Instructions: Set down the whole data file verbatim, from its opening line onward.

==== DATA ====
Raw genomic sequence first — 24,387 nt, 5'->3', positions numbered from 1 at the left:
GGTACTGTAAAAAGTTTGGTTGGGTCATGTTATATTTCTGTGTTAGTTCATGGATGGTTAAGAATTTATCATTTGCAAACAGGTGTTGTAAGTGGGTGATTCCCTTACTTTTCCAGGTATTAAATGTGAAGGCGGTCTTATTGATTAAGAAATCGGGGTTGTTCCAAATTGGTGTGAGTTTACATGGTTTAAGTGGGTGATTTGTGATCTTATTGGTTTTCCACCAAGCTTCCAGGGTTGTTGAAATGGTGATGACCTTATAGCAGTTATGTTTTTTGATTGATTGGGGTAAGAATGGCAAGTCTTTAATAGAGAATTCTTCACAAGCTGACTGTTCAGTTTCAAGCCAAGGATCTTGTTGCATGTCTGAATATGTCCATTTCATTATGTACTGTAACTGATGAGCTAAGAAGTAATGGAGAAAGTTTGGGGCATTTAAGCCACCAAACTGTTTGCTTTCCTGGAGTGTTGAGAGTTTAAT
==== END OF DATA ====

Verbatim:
Raw genomic sequence first — 24,387 nt, 5'->3', positions numbered from 1 at the left:
GGTACTGTAAAAAGTTTGGTTGGGTCATGTTATATTTCTGTGTTAGTTCATGGATGGTTAAGAATTTATCATTTGCAAACAGGTGTTGTAAGTGGGTGATTCCCTTACTTTTCCAGGTATTAAATGTGAAGGCGGTCTTATTGATTAAGAAATCGGGGTTGTTCCAAATTGGTGTGAGTTTACATGGTTTAAGTGGGTGATTTGTGATCTTATTGGTTTTCCACCAAGCTTCCAGGGTTGTTGAAATGGTGATGACCTTATAGCAGTTATGTTTTTTGATTGATTGGGGTAAGAATGGCAAGTCTTTAATAGAGAATTCTTCACAAGCTGACTGTTCAGTTTCAAGCCAAGGATCTTGTTGCATGTCTGAATATGTCCATTTCATTATGTACTGTAACTGATGAGCTAAGAAGTAATGGAGAAAGTTTGGGGCATTTAAGCCACCAAACTGTTTGCTTTCCTGGAGTGTTGAGAGTTTAAT